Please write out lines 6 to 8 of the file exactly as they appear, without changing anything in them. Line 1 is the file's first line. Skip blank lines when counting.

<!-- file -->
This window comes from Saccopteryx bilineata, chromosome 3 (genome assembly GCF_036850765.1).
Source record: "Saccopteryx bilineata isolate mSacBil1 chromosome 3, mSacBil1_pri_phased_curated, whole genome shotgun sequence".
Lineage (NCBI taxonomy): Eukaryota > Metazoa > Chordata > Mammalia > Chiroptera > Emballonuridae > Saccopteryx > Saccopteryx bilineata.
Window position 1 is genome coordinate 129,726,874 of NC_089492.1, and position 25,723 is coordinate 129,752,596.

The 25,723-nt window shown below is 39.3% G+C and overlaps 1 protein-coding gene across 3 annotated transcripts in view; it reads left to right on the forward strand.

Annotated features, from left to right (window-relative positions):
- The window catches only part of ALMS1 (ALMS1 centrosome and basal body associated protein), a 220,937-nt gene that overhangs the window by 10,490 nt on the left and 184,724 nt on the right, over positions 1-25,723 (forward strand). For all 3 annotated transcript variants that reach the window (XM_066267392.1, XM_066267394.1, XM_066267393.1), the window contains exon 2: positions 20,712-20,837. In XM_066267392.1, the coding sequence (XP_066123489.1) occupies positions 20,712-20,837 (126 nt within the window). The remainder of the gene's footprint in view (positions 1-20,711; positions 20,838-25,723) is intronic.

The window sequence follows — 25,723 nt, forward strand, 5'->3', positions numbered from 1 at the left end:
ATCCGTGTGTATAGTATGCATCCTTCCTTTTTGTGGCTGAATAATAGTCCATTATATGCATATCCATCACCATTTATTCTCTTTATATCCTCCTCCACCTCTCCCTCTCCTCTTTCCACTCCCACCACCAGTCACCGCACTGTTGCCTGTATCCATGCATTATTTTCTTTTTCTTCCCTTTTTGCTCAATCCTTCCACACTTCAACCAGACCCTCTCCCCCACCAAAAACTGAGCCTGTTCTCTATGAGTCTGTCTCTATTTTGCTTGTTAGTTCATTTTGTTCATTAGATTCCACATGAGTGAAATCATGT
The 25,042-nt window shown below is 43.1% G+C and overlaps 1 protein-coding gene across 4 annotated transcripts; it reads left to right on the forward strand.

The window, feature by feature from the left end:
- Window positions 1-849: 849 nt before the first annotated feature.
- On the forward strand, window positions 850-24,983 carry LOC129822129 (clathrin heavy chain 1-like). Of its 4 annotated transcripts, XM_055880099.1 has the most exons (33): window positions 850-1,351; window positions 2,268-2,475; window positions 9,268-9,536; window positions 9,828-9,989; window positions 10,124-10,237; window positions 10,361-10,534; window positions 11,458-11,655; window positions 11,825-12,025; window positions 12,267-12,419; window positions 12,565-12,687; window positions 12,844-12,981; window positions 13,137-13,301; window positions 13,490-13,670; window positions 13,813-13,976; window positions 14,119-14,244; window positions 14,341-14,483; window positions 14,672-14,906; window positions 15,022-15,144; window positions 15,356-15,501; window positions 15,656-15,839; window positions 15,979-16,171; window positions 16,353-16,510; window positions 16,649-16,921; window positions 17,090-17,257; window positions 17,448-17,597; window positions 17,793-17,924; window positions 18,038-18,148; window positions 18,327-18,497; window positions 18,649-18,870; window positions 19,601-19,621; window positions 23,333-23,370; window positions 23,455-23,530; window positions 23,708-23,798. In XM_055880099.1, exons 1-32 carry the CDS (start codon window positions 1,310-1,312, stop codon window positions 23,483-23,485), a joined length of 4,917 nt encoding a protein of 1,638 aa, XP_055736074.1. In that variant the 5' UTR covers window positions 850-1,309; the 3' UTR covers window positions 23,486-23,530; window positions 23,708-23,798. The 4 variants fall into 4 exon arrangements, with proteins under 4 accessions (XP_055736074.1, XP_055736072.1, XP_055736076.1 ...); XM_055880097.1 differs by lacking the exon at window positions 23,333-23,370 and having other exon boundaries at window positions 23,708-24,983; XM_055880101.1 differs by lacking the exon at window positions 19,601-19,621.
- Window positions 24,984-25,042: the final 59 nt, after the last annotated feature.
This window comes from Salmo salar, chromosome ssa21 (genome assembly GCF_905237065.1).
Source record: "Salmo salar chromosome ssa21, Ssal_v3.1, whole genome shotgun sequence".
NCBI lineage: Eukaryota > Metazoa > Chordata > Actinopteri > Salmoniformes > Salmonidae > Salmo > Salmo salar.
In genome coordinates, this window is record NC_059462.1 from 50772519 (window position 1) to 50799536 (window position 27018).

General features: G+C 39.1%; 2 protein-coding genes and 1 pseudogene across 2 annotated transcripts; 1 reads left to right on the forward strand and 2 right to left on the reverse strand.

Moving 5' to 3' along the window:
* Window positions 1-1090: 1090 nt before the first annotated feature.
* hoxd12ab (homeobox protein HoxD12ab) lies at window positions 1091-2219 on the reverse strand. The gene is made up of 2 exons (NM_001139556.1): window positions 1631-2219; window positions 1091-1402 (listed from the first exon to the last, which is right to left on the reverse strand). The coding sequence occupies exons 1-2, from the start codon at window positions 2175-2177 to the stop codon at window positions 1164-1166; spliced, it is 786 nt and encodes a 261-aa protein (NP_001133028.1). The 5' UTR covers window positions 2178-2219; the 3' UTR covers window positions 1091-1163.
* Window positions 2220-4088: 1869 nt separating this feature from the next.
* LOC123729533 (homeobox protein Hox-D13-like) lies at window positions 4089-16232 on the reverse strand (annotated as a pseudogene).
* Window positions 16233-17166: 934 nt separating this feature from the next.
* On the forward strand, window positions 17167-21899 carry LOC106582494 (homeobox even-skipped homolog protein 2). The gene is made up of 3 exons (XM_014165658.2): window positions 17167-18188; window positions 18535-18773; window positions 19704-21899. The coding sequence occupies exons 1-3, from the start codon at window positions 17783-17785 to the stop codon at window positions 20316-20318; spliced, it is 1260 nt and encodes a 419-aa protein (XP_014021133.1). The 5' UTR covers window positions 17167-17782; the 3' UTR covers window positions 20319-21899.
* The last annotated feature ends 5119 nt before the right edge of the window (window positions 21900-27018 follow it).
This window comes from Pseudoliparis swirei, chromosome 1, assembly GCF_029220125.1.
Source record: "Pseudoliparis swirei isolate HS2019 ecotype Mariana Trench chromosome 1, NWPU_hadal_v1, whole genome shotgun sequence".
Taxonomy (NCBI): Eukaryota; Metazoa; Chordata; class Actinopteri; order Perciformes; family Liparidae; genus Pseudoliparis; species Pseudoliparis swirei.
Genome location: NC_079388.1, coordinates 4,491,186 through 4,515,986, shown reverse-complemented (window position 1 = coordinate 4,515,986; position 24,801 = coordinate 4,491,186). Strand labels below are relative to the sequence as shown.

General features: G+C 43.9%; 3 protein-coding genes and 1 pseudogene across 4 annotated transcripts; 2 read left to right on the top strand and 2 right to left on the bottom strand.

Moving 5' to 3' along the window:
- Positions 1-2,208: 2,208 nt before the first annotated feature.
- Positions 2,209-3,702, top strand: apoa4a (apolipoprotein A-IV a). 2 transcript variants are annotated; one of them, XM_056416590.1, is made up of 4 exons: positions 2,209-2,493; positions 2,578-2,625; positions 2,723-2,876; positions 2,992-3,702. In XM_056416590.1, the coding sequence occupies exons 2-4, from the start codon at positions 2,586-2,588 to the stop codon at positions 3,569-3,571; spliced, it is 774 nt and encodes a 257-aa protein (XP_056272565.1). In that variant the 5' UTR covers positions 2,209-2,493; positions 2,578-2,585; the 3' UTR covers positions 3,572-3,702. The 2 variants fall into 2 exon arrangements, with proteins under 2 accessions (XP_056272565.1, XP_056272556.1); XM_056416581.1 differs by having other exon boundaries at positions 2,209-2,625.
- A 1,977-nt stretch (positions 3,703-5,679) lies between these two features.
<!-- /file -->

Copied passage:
Annotated features, from left to right (window-relative positions):
- The window catches only part of ALMS1 (ALMS1 centrosome and basal body associated protein), a 220,937-nt gene that overhangs the window by 10,490 nt on the left and 184,724 nt on the right, over positions 1-25,723 (forward strand). For all 3 annotated transcript variants that reach the window (XM_066267392.1, XM_066267394.1, XM_066267393.1), the window contains exon 2: positions 20,712-20,837. In XM_066267392.1, the coding sequence (XP_066123489.1) occupies positions 20,712-20,837 (126 nt within the window). The remainder of the gene's footprint in view (positions 1-20,711; positions 20,838-25,723) is intronic.

The window sequence follows — 25,723 nt, forward strand, 5'->3', positions numbered from 1 at the left end: